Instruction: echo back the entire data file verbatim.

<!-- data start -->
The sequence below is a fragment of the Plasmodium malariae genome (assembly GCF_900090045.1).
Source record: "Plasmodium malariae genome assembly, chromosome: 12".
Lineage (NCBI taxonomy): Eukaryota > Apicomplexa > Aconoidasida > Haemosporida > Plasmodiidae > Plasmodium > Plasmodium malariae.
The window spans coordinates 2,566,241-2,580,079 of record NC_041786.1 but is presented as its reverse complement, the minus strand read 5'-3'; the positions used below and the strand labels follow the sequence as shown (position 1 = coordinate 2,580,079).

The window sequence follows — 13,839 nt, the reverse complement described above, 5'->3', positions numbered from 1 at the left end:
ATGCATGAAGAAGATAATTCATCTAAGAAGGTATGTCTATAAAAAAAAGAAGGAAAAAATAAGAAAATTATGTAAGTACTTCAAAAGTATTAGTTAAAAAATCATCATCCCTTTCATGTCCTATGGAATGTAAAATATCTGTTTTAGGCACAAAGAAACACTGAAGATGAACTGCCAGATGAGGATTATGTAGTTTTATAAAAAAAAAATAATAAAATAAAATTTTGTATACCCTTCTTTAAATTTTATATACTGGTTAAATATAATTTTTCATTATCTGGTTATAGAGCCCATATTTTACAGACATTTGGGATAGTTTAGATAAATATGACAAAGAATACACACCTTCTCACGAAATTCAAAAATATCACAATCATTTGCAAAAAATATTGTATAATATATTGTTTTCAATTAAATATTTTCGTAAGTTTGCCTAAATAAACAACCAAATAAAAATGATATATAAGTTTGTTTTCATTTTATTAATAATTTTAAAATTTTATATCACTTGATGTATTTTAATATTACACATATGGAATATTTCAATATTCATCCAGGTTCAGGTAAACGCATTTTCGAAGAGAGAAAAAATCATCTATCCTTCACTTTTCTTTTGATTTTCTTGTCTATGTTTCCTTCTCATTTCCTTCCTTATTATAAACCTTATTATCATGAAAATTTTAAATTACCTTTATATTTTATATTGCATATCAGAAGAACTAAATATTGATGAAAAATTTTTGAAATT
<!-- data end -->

The sequence below is a fragment of the Plasmodium malariae genome (assembly GCF_900090045.1).
Source record: "Plasmodium malariae genome assembly, chromosome: 12".
Lineage (NCBI taxonomy): Eukaryota > Apicomplexa > Aconoidasida > Haemosporida > Plasmodiidae > Plasmodium > Plasmodium malariae.
The window spans coordinates 2,566,241-2,580,079 of record NC_041786.1 but is presented as its reverse complement, the minus strand read 5'-3'; the positions used below and the strand labels follow the sequence as shown (position 1 = coordinate 2,580,079).

The window sequence follows — 13,839 nt, the reverse complement described above, 5'->3', positions numbered from 1 at the left end:
ATGCATGAAGAAGATAATTCATCTAAGAAGGTATGTCTATAAAAAAAAGAAGGAAAAAATAAGAAAATTATGTAAGTACTTCAAAAGTATTAGTTAAAAAATCATCATCCCTTTCATGTCCTATGGAATGTAAAATATCTGTTTTAGGCACAAAGAAACACTGAAGATGAACTGCCAGATGAGGATTATGTAGTTTTATAAAAAAAAAATAATAAAATAAAATTTTGTATACCCTTCTTTAAATTTTATATACTGGTTAAATATAATTTTTCATTATCTGGTTATAGAGCCCATATTTTACAGACATTTGGGATAGTTTAGATAAATATGACAAAGAATACACACCTTCTCACGAAATTCAAAAATATCACAATCATTTGCAAAAAATATTGTATAATATATTGTTTTCAATTAAATATTTTCGTAAGTTTGCCTAAATAAACAACCAAATAAAAATGATATATAAGTTTGTTTTCATTTTATTAATAATTTTAAAATTTTATATCACTTGATGTATTTTAATATTACACATATGGAATATTTCAATATTCATCCAGGTTCAGGTAAACGCATTTTCGAAGAGAGAAAAAATCATCTATCCTTCACTTTTCTTTTGATTTTCTTGTCTATGTTTCCTTCTCATTTCCTTCCTTATTATAAACCTTATTATCATGAAAATTTTAAATTACCTTTATATTTTATATTGCATATCAGAAGAACTAAATATTGATGAAAAATTTTTGAAATT